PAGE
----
Botox Season on the Web

Here’s today’s MediaPost column, my next entry in the Online Spin which I’m writing this summer on Thursdays in lieu of the Search Insider.

Earlier
this week on "The Daily Show," Larry Wilmore reported on how
Beverly Hills is coping with today’s economic hardships
, where women are
waiting longer to get their Botox refills and plastic surgeons are taking on
reconstructive surgery cases just to pay their golf dues.

That’s
hardly the case in digital media, where the plastic surgeons of the Web have
their hands full. It seems like every other major site and software program is
getting its digital version of Botox lately. These sites want to look better,
and generally more youthful, without calling too much attention to themselves.
We’ll review the latest round of e-Botox projects and see who wears their new
looks well.

MySpace
MySpace performed cosmetic surgery across its browser and profile
pages Wednesday.

What’s better:
There are fewer sections on the homepage, with some other elements hidden in
tabs, and more rounded corners. Members can more easily rearrange applications
on their profiles, and site navigation has been improved.

What’s not:
The massive ad space on the homepage is overpowering, even more than the
takeovers were before. The notifications settings that can lead to email
overload haven’t been fixed, so it’s still an all or nothing opt-in approach.
Lastly, it’s still MySpace, and while it’s extraordinarily popular, there’s a
vocal contingent of former members who have moved on. If you’re in that camp,
this isn’t enough to make you come back.

Value for consumers:
Consumers who are into MySpace will generally appreciate the tweaks, though the
overpowering branding on the homepage could be a minor turnoff.

Impact for marketers:
There’s more visibility on the homepage, though you could still do homepage
takeovers before. The profile ad space hasn’t changed.

Firefox 3
This week, Mozilla officially released the new Firefox 3 browser,
setting a record with over 8 million downloads in 24 hours.

What’s better: You
can go
to Mashable
to see a great recap of features, including a few I didn’t
realize were there. The biggest difference with the Web browser is the aptly
named "awesome bar," the location bar where you enter URLs. Now you
can type in keywords and it will bring up a list of pages and links ranked by
how recently and frequently you’ve visited them. For instance, to find that
Mashable article, I typed ‘mashable firefox’ and it led me to the link, rather
than requiring me to scroll through some often-meaningless URLs.

What’s not:
It’s still a memory hog, though it seems better than before. Some add-ons
aren’t supporting it yet, though that will largely change (except for Google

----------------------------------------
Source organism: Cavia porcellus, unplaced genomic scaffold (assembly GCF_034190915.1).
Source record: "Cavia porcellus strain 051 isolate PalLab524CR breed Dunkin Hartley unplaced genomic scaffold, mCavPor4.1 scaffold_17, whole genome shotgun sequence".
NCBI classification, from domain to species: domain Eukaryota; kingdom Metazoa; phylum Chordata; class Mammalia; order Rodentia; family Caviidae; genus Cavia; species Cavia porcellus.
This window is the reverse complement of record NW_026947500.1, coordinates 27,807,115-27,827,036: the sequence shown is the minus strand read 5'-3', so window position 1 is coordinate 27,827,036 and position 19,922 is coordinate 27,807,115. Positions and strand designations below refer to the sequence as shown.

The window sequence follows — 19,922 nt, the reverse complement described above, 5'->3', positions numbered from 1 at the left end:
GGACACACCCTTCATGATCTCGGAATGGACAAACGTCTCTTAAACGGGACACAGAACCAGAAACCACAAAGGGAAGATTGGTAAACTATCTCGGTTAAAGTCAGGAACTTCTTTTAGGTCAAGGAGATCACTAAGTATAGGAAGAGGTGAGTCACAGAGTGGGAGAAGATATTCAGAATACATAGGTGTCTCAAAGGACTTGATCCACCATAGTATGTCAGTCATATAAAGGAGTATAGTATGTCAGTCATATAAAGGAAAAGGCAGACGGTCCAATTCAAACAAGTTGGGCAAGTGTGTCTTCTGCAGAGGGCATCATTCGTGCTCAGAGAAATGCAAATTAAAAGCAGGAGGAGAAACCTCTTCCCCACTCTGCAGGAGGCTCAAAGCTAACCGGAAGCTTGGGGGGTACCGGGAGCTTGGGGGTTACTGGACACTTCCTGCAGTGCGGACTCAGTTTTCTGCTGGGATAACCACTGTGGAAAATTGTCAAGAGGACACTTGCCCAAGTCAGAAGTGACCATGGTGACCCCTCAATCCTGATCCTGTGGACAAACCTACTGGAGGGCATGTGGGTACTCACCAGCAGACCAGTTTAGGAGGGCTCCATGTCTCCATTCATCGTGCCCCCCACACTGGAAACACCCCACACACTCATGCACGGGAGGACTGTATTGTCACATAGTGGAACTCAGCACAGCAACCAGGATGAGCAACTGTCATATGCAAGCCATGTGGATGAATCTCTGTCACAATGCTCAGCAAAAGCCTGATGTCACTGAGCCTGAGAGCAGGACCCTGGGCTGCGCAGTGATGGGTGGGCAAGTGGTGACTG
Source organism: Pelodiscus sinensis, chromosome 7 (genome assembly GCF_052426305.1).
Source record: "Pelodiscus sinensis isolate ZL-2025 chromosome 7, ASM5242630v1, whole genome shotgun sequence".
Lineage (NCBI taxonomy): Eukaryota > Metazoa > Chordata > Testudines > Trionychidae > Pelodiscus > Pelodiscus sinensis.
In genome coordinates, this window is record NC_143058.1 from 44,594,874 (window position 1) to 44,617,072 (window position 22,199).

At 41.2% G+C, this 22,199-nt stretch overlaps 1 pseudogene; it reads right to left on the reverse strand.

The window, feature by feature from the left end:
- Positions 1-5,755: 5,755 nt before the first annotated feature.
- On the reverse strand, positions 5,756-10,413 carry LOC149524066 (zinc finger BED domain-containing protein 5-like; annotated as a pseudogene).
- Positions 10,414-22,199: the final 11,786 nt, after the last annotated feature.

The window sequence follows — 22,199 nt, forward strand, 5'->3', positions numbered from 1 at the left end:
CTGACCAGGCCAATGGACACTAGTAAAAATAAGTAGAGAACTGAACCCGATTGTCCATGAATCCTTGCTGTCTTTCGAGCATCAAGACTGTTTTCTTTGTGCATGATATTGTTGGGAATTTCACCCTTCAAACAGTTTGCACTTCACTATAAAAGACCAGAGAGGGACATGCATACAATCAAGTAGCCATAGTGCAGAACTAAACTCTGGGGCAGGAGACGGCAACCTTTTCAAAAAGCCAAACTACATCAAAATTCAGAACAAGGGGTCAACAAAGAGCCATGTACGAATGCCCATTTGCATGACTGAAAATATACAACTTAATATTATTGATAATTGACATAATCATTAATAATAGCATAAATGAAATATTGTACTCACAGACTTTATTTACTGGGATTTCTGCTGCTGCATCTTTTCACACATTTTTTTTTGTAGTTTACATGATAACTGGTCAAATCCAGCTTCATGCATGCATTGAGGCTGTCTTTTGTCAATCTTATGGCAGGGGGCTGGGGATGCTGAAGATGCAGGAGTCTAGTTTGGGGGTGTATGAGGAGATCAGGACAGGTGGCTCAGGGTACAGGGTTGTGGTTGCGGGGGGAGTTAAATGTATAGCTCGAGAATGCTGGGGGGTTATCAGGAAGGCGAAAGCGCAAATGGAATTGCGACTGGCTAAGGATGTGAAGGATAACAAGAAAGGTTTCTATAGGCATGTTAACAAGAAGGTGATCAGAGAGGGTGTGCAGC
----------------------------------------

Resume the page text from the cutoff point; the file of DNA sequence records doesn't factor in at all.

Browser Sync, which is closing
up shop
).

Value for consumers:
Easier Web browsing, bookmarking, and downloading means more fun and productivity
while surfing.

Impact for marketers: I
haven’t seen this explored at all, let alone documented, but I’d wager that
direct navigation will increase as a percentage of overall web visits. This
could adversely affect brand term searches from repeat visitors, and it could
in turn mean marginally less revenue for Google. I wouldn’t expect this to show
up easily, but that’s something to look for in the server logs (post a comment
if you’ve seen anything already). Google has been promoting Firefox aggressively;
if this effect takes hold, will Google reconsider?

Those
are just two from this week. Here are a few other emerging examples:

Facebook
Next month, Facebook is significantly overhauling its profile pages along with
the site navigation. You can see details on the official
Facebook Profiles Preview page
. The new, cleaner, faster-loading design
relegates applications to separate tabs on profile pages, which will make it
even harder to market apps. This could wind up benefiting Facebook advertising
and app ad networks as marketers invest more to promote the applications.

LinkedIn
What does a $53 million investment buy? Polls!
Okay, maybe there’s no direct correlation between the funding and the new
feature, but LinkedIn is testing out a sponsored polling function on the site,
with Forbes
as an initial advertiser
. It could be good market research for marketers,
but will they bite? Facebook has had sponsored
polls
for awhile, though I haven’t heard of any case studies here and
haven’t seen a poll in a long time.

Twitter
Actually, there hasn’t been any recent redesign. Despite popular
belief, the "
Twitter is over capacity
" error page is not the site’s new homepage.

That’s just
one sign that the Web’s version of Botox specialists still have some work to
do. 

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